We clearly are going to hear a number of interpretations about Section 3 of the 14th Amendment to the Constitution of the United States in the coming days and weeks. Setting aside for the moment the serious question about whether the best way to address Donald Trump’s quest for a return to the White House should involve keeping his name off of the ballot, it seems worthwhile to carefully understand what is in the 14th Amendment.
While fascinated by this development in our presidential deliberations as we enter 2024, I should say at the outset that I am not an attorney; so, proceed with caution!
The intent of the provision seems very clear. Engaging in insurrection or rebellion, or giving aid or comfort to our enemies, should prevent service in an official federal or state office.
Here’s a closer examination of the actual language is Section 3 of the 14th Amendment with some personal annotations:
The section begins with a rather absolute tone.
shall be a Senator or Representative in Congress, or elector of President and Vice-President,
Interesting that certain officials were singled out. The Trump lawyers suggest that because THE PRESIDENT was not specifically mentioned that this does not apply to him. However, in Colorado the finding was that senators and representative are “members” of legislative bodies as distinct from holding a specific office and this language was used because of this distinction. And, there is reason to believe that this interpretation is correct.
or hold any office, civil or military, under the United States, or under any State,
Here they cover anyone holding a public office, civil or military, at the Federal or State level. I’d say that the terms “Office of the President of the United States,” and “Commander in Chief” make clear that the Amendment applies to a President.
who, having previously taken an oath, as a member of Congress, or as an officer of the United States, or as a member of any State legislature, or as an executive or judicial officer of any State, to support the Constitution of the United States,
Here again, the Trump team tried to argue that the former President was not a “officer of the United States.” The Court rejected that notion. And, as for taking an oath, I think that what happened after the Chief Justice of the Supreme Court said to the President-Elect on the steps of the Capitol, “…repeat after me” makes the case pretty clearly.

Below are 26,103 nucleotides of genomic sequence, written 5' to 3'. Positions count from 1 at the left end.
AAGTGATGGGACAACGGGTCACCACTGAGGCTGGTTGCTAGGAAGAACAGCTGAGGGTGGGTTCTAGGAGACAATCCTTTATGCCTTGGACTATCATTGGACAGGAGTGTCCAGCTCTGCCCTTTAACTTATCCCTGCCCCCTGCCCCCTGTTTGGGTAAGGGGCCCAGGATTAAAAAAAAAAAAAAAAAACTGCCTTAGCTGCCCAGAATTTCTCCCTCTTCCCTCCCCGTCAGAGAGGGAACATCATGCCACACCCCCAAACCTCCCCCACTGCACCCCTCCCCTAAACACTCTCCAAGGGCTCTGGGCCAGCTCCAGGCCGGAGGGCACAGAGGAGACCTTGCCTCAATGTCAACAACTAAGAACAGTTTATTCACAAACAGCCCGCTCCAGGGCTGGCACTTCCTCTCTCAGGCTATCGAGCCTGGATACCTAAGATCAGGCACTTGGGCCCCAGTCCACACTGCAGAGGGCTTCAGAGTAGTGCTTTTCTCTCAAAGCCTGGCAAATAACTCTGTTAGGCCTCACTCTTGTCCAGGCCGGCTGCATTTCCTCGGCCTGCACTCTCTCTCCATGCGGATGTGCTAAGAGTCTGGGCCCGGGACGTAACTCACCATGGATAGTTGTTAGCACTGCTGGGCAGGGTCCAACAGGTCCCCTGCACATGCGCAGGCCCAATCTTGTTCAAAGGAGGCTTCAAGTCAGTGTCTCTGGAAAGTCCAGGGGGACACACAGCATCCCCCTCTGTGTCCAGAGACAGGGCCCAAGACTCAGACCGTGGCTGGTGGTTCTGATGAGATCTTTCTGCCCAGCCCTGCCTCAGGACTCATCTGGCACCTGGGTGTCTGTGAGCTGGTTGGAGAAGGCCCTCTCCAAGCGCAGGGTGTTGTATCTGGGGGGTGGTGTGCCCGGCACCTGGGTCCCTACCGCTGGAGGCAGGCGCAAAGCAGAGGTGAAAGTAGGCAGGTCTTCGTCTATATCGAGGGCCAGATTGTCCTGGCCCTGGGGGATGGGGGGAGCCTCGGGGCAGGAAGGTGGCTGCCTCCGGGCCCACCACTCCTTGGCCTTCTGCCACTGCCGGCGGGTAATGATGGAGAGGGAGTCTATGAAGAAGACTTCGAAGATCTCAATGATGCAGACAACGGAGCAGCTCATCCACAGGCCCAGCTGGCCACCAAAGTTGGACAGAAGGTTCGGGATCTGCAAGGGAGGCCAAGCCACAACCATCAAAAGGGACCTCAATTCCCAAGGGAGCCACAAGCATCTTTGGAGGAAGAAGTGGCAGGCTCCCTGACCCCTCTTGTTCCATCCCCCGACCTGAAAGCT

shall have engaged in insurrection or rebellion against the same, or given aid or comfort to the enemies thereof.
This was where there were those in Colorado who suggested without due process, there could be no presumption of guilt for Donald Trump. However, the majority of the Supreme Court in Colorado found the evidence gathered during the District Court trial from the U.S. House of Representative’s Committee investigating the January 6th actions at the US Capitol, along with other testimony and material, to have provided sufficient reason to conclude that there had been engagement in insurrection and rebellion by the former President.
While it is reasonable to question whether only reviewing investigative material when no prosecution has been completed with a guilty verdict reached is sufficient to fully determine that an individual committed the aggrecious actions suggested, the specific requirement of a conviction was not inserted into the Amendment. Instead, there is another safeguard offered as the final paragraph.
But Congress may by a vote of two-thirds of each House, remove such disability.
The remedy for an unwise application of Section 3 of the 14th Amendment is found here, where with a vote of Congress, restrictions on any individual can be lifted.
So, the Supreme Court of Colorado, having determined by its interpretation of the 14th Amendment and the observable and investigated actions of Donald Trump in a lower court, that the former President is ineligible to hold a public office, therefore found he is not eligible to be listed on the primary ballot in Colorado.
I think they have made a strong case in Colorado; and while I would like to see the question of who is fit to serve as our next President settled in the voting booth, you just cannot choose which U.S. Constitutional Amendments you wish to abide by and which you would like to ignore.
Craig Fuller served four years in the White House as assistant to President Reagan for Cabinet Affairs, followed by four years as chief of staff to Vice President George H.W. Bush. Having been engaged in five presidential campaigns and run public affairs firms and associations in Washington, D.C., he now resides on the Eastern Shore.